Besides corals, Dr. Weinland has also succeeded in finding a number of other organic remains in Dr. Hahn's specimens. The material for this investigation was very large, for the greater part of the specimens has evidently been fused together from organic fragments. This is especially the case with the great meteoric stone of Knyahinya, which weighed over two hundred pounds. Well-preserved forms, however, are scarce, for the meteoric material was principally composed of fragments and detritus, which greatly resembled, for instance, the youngest marine chalk in the Gulf of Mexico. But, after comparing a great number of laminæ and attaining some practice in this work, Dr. Weinland succeeded in restoring certain often-repeated formations. The sponges especially were highly developed, and of these Dr. Weinland succeeded in actually determining three different genera. Of one characteristic bluish sponge, which occurred in several favorable shavings both as young and old specimens, he was able to make a drawing of its interior construction as easily as from a living specimen. He also thinks that he has discovered vegetable traces; at least, a remarkable, arched form, divided into two halves by a cross-partition, and measuring 0·8 millimetre in diameter, greatly resembles the shield-algæ (cocconeis). But he is yet unable to decide whether the formations, claimed by Dr. Hahn as crinoids, really belong to this class, for some of them are certainly spongiæ.
So far, not a single trace has been found of higher animal forms (mollusca, arthrozoa), but all the discovered organisms evidently indicate the primary formation of the celestial body from which they came. Then, again, this entire ex-terrestrial fauna hitherto discovered, which already comprises about fifty different species, and which originates from different meteoric falls, even from some during the last century, conveys the impression that it doubtlessly once formed part of a single ex-terrestrial-celestial body with a unique creation, which in by-gone ages seems to have been overtaken by a grand catastrophe, during which it was broken up into fragments.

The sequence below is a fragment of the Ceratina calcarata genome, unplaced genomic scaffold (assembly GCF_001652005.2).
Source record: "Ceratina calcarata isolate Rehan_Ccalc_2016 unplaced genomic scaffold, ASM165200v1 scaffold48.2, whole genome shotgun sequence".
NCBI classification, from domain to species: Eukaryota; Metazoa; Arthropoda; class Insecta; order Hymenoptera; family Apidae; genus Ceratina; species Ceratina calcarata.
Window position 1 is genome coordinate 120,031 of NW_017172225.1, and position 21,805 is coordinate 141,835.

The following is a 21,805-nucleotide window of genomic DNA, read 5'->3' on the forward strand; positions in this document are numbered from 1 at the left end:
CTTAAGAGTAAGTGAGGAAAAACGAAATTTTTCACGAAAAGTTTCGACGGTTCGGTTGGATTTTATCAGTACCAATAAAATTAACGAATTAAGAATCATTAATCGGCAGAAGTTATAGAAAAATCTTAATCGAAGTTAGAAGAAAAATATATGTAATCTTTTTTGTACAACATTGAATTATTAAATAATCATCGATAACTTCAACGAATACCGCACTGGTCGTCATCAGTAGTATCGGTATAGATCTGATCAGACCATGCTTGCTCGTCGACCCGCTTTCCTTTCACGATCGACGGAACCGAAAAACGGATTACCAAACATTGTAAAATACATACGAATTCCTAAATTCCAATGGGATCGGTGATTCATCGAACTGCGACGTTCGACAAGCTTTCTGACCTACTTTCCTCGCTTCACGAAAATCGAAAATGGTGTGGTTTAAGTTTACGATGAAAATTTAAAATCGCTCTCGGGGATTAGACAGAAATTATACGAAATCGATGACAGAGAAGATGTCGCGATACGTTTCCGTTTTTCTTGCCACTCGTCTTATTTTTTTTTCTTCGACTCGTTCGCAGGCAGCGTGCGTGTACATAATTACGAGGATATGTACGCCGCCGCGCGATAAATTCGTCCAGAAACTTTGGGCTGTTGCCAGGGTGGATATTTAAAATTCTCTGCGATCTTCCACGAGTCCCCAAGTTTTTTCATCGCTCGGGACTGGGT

Perhaps some readers of this article will ask why this remarkable discovery has not been made before, considering the great number of meteorites already collected in our mineralogical collections and the considerable number of scientists who have investigated them. Different circumstances will explain this question. Firstly, meteoric stones are always rare and costly objects, which are not easily sacrificed by their possessors, so that hitherto but very few of them have been broken up in order to obtain laminae suitable for microscopic investigation. Then, again, the latter have only been manufactured in limited numbers, so that the probability of discovering a favorable object in them could consequently be but very small. Dr. Hahn, however, has made extraordinary sacrifices, both in time and money, to obtain his specimens, of which he now possesses no less than six hundred. It must also be mentioned that hitherto the investigations of a few specimens have been made with a magnifying-glass only, and but seldom with powerful microscopes, such as Dr. Hahn employs.
Besides thus affording positive proof of the fact that other worlds are or have been inhabited by organic beings, this important discovery has also solved another interesting problem, which has long perplexed the scientific world. By the newest theory of the celebrated astronomer Schiaparelli regarding meteorites, the latter were supposed to emanate from incandescent comets and their tails. Now all the petrified organisms discovered by Dr. Hahn have been proved to belong to the subaqueous classes of animals, and indeed have lived in water which never froze entirely, and for which we would certainly have to look in vain in comets, which are now generally admitted to be in a state of active combustion.
This affords but another proof of the transcendent importance of this new and great discovery, the general results of which we have now placed before the readers of this journal.
- Probably the largest collection of meteoric stones is in the possession of Mr. Shephard, of New Haven, Connecticut. It contains over 500 specimens, weighing together 1,200 pounds. The largest fragment, which weighs 436 pounds, comes from Colorado, and the smallest, of half an ounce only, from Otsego County, New York. The largest complete stone (56 pounds) fell in Muskingum County, Ohio, the smallest (less than 50